Like last September, I have once more focused upon water and its’ use within our home. And, rather than blog about ways one can change or reduce water use, I will instead discuss water on a local and more relative level.

Over the summer, I had the unique opportunity to work at Stroud Water Research Center (SWRC). For those who don’t know, this is a leading, freshwater research facility located in Avondale, PA (along the PA-DE border). It was established in 1967,  when W.B. Dixon and Joann Stroud were urged by Ruth Patrick to dedicate an entire facility for the study of our water- this was around the time that Clean Water Act came into play.  Today, SWRC is shared by many scientists who work (live) to preserve our local waters. Departments include: Geochemistry, Education, Entomology, Restoration, etc.

Myself and peer students, from other colleges, spent our summer in the Entomology department! Here, we sorted through stream samples that had been collected from several sites, in the Delaware Basin watershed, during the spring. We viewed these samples under a dissecting microscope and picked out a minimum of 220 benthic macro-invertebrates (aka bugs that live under water). Certain species present within a sample were bio-indicators of a healthy water body (Mayfly, Ephemeroptera;  Stonefly, Plecoptera; Caddisfly, Trichoptera). After about 8 weeks, we crunched the numbers and presented our findings to the Stroud community.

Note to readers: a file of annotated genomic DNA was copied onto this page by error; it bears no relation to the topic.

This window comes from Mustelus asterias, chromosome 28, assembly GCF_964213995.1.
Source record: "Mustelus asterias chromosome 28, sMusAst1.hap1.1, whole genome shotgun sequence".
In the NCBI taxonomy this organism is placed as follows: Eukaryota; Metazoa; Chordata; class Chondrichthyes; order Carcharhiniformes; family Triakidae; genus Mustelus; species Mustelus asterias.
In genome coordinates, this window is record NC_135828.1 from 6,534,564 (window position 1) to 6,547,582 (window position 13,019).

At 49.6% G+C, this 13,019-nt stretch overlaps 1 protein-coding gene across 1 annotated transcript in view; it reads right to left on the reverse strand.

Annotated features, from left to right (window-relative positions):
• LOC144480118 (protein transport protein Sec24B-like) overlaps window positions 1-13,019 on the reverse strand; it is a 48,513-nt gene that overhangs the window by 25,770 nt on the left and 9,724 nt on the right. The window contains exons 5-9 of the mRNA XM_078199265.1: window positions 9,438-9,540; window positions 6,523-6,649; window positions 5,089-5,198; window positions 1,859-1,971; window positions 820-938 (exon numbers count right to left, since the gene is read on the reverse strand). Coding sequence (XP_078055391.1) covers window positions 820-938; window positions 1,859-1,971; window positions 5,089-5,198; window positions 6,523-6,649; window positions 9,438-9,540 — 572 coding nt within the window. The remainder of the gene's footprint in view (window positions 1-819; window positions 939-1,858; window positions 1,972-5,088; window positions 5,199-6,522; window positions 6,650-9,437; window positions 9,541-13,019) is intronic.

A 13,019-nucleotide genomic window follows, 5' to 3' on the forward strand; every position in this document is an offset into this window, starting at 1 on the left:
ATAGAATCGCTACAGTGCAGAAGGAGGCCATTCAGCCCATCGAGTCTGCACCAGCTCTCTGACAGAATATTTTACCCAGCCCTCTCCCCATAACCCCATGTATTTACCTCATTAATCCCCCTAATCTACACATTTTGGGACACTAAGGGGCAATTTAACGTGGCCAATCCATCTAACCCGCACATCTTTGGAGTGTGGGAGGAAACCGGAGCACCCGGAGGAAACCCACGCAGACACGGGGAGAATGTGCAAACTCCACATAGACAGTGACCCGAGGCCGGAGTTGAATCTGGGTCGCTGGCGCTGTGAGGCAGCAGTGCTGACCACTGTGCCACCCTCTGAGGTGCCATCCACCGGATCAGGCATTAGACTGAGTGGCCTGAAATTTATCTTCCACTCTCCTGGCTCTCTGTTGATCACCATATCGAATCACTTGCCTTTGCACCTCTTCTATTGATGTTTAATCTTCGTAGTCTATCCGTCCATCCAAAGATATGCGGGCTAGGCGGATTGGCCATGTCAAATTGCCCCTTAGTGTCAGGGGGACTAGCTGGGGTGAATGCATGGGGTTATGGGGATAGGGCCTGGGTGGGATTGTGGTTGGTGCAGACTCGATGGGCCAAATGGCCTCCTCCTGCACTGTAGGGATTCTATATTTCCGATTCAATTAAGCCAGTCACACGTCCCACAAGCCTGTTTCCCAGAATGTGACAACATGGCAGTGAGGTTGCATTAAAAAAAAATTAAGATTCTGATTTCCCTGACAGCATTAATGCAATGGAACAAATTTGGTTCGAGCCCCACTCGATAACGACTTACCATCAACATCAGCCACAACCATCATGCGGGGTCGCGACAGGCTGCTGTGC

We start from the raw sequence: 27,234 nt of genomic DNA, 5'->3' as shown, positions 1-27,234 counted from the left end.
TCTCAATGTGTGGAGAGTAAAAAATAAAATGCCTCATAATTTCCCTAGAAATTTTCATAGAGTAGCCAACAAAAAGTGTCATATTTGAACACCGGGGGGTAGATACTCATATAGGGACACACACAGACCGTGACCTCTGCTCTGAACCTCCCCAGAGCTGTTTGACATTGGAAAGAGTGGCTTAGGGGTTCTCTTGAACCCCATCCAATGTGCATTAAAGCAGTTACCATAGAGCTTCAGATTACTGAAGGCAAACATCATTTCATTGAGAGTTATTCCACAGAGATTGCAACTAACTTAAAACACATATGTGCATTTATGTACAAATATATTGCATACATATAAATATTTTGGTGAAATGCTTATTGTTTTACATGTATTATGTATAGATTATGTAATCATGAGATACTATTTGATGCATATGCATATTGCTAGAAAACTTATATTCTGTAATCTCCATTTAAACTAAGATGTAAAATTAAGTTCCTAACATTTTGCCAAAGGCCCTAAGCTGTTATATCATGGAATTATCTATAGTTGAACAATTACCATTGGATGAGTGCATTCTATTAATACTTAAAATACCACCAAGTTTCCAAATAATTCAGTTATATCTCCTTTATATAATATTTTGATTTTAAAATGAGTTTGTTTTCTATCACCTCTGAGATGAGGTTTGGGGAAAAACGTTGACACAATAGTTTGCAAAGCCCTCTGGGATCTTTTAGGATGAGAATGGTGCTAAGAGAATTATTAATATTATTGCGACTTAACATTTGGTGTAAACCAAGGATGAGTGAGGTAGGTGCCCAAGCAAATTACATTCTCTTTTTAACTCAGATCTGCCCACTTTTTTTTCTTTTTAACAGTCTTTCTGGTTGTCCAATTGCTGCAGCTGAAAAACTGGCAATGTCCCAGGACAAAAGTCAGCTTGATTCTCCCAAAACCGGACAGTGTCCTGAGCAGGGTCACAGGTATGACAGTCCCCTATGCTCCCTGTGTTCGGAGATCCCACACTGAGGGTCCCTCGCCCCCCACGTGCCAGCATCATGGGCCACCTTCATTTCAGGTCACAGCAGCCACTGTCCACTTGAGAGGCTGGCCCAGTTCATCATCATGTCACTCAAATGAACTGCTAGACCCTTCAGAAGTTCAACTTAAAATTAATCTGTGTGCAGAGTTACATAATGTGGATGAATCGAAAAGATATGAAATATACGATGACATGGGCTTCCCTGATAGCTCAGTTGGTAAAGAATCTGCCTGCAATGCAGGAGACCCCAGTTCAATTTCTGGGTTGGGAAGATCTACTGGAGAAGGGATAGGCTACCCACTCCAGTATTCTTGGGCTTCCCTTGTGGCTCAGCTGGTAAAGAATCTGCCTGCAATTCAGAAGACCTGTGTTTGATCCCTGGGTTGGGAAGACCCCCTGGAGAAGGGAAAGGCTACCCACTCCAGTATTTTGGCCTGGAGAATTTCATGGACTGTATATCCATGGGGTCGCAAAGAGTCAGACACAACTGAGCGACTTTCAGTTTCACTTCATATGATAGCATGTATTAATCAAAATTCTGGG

Our findings were reflective of the restoration efforts Stroud had consistently worked for over the years. Some sites are consistently healthy, like the White Clay Creek, while other sites decreased significantly towards poor health. Because believe it or not, just because the Clean Water Act is in place, doesn’t mean that people know (or care).

For instance, SWRC is located around plenty of horse farms. These farms often have a small stream running through that cattle often muck up. The River Continuum Concept says that whatever happens upstream, affects everything down stream (or trophic relay). And sometimes it’s too much money to fix what is broken, but most times it’s the lack of education that could have prevented these situations entirely.

This is where departments like Restoration educate and collaborate with local farmers. Meanwhile, Education teaches children in grade school about the importance and aspects of water (which is fantastic, we should be teaching our youth)!

I’m very happy to have learned and worked at SWRC. It was incredible to see a group of people be involved with their community and be passionate in their mission for the protection of our waters.

I hope this discussion will help with our ideals concerning water. Because if it’s out of sight, it’s also definitely out of mind (consider how water comes out of the faucet and right down the drain). Perhaps we can take a moment to learn about local watershed(s) and hardcore restoration efforts (i.e. Schuylkill River), then when we pass by a stream or a river, we simply can’t ignore our impact.

Electricity Now

Hello valued readers,

My focus this month is about electricity reduction. We all know we should turn out the lights when we leave a room… Electricity isn’t only consumed when you turn something on or off, it’s also surging through the appliances and chargers we leave idle. So if you’d like to save more money, take that extra step to unplug the microwave or your phone charger after use.